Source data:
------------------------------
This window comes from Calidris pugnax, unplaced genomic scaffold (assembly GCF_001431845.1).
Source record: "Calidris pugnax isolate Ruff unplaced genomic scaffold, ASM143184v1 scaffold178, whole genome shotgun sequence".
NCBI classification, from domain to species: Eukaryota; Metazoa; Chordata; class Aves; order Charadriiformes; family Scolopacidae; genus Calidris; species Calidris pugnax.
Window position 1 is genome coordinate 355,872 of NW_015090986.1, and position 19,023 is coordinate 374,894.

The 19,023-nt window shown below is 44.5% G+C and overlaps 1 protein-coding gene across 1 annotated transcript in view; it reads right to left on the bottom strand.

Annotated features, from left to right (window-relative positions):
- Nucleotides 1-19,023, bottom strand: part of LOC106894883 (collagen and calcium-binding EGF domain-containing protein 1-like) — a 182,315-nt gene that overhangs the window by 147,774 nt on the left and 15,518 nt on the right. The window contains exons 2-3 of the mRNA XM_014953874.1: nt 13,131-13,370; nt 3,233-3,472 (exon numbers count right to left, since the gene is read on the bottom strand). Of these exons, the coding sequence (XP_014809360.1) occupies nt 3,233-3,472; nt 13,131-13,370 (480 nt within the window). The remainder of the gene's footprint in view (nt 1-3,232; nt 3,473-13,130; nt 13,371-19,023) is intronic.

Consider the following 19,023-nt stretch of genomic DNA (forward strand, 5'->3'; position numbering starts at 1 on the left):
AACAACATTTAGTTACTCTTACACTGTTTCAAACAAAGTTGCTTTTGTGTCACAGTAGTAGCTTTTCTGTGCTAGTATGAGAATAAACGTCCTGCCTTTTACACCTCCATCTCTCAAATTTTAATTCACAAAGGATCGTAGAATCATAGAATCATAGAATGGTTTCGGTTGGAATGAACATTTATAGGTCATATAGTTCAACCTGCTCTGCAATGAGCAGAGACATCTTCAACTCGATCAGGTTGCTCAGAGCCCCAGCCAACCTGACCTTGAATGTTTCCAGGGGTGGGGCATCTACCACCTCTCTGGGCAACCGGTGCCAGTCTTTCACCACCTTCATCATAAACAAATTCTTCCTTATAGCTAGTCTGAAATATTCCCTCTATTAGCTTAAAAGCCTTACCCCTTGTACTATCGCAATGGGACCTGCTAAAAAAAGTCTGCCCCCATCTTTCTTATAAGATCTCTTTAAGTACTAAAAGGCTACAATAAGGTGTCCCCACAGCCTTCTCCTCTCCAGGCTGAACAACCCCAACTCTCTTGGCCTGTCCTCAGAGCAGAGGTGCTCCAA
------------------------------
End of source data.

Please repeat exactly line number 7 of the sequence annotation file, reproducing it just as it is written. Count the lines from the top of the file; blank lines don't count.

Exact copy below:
- Nucleotides 1-19,023, bottom strand: part of LOC106894883 (collagen and calcium-binding EGF domain-containing protein 1-like) — a 182,315-nt gene that overhangs the window by 147,774 nt on the left and 15,518 nt on the right. The window contains exons 2-3 of the mRNA XM_014953874.1: nt 13,131-13,370; nt 3,233-3,472 (exon numbers count right to left, since the gene is read on the bottom strand). Of these exons, the coding sequence (XP_014809360.1) occupies nt 3,233-3,472; nt 13,131-13,370 (480 nt within the window). The remainder of the gene's footprint in view (nt 1-3,232; nt 3,473-13,130; nt 13,371-19,023) is intronic.